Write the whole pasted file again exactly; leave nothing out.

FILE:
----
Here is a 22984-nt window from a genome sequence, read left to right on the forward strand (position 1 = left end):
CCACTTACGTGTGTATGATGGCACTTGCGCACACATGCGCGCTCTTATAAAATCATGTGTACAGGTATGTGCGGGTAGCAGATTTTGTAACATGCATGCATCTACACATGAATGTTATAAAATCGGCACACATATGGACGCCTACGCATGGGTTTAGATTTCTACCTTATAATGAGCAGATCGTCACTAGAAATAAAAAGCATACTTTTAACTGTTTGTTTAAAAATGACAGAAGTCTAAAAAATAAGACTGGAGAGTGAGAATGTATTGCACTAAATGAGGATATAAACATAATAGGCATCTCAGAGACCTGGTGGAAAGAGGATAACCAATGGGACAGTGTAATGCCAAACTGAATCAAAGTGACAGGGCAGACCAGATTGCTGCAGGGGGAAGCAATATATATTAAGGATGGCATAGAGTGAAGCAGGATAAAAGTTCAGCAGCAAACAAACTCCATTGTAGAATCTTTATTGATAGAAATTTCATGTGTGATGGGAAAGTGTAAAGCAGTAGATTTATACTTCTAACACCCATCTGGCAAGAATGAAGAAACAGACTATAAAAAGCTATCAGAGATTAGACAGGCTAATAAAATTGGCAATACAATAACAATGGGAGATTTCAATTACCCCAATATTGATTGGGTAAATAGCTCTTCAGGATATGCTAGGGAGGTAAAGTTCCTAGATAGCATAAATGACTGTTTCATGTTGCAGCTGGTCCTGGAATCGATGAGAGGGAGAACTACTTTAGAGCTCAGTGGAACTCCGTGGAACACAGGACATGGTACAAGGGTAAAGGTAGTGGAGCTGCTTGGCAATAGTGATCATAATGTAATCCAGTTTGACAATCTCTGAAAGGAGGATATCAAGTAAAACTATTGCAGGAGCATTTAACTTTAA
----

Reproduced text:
Here is a 22984-nt window from a genome sequence, read left to right on the forward strand (position 1 = left end):
CCACTTACGTGTGTATGATGGCACTTGCGCACACATGCGCGCTCTTATAAAATCATGTGTACAGGTATGTGCGGGTAGCAGATTTTGTAACATGCATGCATCTACACATGAATGTTATAAAATCGGCACACATATGGACGCCTACGCATGGGTTTAGATTTCTACCTTATAATGAGCAGATCGTCACTAGAAATAAAAAGCATACTTTTAACTGTTTGTTTAAAAATGACAGAAGTCTAAAAAATAAGACTGGAGAGTGAGAATGTATTGCACTAAATGAGGATATAAACATAATAGGCATCTCAGAGACCTGGTGGAAAGAGGATAACCAATGGGACAGTGTAATGCCAAACTGAATCAAAGTGACAGGGCAGACCAGATTGCTGCAGGGGGAAGCAATATATATTAAGGATGGCATAGAGTGAAGCAGGATAAAAGTTCAGCAGCAAACAAACTCCATTGTAGAATCTTTATTGATAGAAATTTCATGTGTGATGGGAAAGTGTAAAGCAGTAGATTTATACTTCTAACACCCATCTGGCAAGAATGAAGAAACAGACTATAAAAAGCTATCAGAGATTAGACAGGCTAATAAAATTGGCAATACAATAACAATGGGAGATTTCAATTACCCCAATATTGATTGGGTAAATAGCTCTTCAGGATATGCTAGGGAGGTAAAGTTCCTAGATAGCATAAATGACTGTTTCATGTTGCAGCTGGTCCTGGAATCGATGAGAGGGAGAACTACTTTAGAGCTCAGTGGAACTCCGTGGAACACAGGACATGGTACAAGGGTAAAGGTAGTGGAGCTGCTTGGCAATAGTGATCATAATGTAATCCAGTTTGACAATCTCTGAAAGGAGGATATCAAGTAAAACTATTGCAGGAGCATTTAACTTTAA